Another restaurant will be added to the South Perry neighborhood when Casper Fry opens in late May or early June at 928 S. Perry St. next door to Title Nine.
It’s the folks behind Madeleine’s – Deb Green, her son Ben Poffenroth and daughter Megan VanStone – who are opening the eatery. Poffenroth will manage Casper Fry.
“We have been looking for a new project for a couple of years,” Green said. “But this will be really different from Madeleine’s.”
Madeleine’s chef Joshua Martin is moving to Casper Fry, which will be open for lunch and dinner, serving a menu with a Southern flavor profile.
“Joshua was born in the South, and he has barbecue running in his veins,” Green said jokingly. “More importantly, he gets my vision for the menu, and he can execute it.”
At Casper Fry, customers will be treated to homemade sausages, in-house canning and pickling, alongside Southern classics such as collard greens and, of course, smoked and barbecued meat. Local farmers and growers – as well as produce from the South Perry Farmers Market – will be prominently featured on the menu.
Green is bringing in a Josper oven to aid the Southern flavor.
“It burns woodchips and it gets ridiculously hot,” Green said. “It can be used for grilling and broiling, and as a smoker, too.”
The interior of Casper Fry is being decorated with reclaimed materials, metal lamps, tables made of planks and Toledo-style chairs.
“We will have a full bar,” said Green. “I guess at one point we could do a Bloody Mary bar and brunch on Sundays.”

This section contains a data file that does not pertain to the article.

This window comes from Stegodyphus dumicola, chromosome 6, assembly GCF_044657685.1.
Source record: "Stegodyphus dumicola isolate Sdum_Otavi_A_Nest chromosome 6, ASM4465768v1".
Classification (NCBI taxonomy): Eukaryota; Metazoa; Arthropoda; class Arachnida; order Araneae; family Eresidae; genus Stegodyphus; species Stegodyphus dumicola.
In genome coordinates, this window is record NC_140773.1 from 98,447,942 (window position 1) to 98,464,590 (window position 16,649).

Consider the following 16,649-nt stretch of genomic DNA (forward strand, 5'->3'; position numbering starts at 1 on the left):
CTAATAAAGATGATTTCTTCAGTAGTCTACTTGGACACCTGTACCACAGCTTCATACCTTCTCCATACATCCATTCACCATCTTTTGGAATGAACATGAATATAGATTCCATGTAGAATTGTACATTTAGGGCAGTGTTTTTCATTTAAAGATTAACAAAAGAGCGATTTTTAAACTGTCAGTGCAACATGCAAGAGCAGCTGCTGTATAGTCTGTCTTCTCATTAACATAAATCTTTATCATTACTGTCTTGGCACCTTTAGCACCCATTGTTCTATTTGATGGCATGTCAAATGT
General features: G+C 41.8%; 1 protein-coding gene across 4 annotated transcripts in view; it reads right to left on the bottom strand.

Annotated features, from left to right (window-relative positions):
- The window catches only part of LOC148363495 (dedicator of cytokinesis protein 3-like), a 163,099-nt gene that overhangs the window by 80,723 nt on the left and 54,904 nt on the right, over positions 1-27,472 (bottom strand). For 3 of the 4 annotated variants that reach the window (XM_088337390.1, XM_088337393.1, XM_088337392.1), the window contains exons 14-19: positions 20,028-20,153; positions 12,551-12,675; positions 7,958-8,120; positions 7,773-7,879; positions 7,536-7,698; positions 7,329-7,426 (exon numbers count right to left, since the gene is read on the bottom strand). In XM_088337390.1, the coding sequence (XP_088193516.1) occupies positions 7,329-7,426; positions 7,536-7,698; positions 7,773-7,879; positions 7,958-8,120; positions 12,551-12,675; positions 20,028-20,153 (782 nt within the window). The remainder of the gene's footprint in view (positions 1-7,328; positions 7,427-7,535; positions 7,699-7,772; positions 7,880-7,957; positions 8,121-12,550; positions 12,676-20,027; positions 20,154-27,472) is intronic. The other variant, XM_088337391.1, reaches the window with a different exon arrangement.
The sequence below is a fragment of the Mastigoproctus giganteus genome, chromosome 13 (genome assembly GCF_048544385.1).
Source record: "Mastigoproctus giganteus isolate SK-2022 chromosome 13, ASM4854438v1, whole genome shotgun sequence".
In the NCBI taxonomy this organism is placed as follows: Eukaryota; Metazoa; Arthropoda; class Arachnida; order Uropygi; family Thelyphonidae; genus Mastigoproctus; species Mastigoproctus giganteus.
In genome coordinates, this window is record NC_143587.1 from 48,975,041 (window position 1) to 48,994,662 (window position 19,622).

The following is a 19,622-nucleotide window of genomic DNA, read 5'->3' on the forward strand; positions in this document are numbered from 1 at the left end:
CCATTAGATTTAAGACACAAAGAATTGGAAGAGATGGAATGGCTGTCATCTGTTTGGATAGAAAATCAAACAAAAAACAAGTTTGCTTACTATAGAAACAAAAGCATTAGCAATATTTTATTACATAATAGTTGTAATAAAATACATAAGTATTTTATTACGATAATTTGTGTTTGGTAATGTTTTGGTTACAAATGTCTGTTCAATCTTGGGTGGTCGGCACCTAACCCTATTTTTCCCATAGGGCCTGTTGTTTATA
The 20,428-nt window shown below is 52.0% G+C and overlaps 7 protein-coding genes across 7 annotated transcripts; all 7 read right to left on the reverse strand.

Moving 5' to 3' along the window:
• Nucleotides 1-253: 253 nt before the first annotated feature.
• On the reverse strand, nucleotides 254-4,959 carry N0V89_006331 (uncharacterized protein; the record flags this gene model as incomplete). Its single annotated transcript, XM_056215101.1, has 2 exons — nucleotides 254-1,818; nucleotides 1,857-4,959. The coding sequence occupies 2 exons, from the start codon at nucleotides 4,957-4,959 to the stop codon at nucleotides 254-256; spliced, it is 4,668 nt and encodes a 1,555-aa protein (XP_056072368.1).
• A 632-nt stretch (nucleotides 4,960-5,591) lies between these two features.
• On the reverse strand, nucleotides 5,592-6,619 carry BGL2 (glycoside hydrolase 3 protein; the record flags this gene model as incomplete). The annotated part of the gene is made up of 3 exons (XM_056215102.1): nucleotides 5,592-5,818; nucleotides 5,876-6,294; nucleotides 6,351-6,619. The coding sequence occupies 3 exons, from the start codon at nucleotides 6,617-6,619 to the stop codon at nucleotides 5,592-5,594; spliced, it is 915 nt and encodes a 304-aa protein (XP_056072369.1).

So what’s with the name? Casper Fry was Green’s great-grandfather. Born in the South, he was a jack-of-all-trades, but mostly a Baptist minister, Green said. At one point, his congregation was in a church across the street from the restaurant’s location.
“The family still owns his house over on 10th Avenue,” said Green, adding that Fry would probably roll over in his grave if he knew she was opening a bar across the street from his old church.
Casper Fry will seat 90 people and have additional outside patio seating on the east and north sides of the building.
Green said Casper Fry will add something to a neighborhood that has already become a great destination.
“And it’s great to be in business with your children,” she said, smiling, “though it’s perhaps an expensive way to keep them close.”
Local journalism is essential.
Give directly to The Spokesman-Review's Northwest Passages community forums series -- which helps to offset the costs of several reporter and editor positions at the newspaper -- by using the easy options below. Gifts processed in this system are not tax deductible, but are predominately used to help meet the local financial requirements needed to receive national matching-grant funds.
Subscribe to the Coronavirus newsletter
Get the day’s latest Coronavirus news delivered to your inbox by subscribing to our newsletter.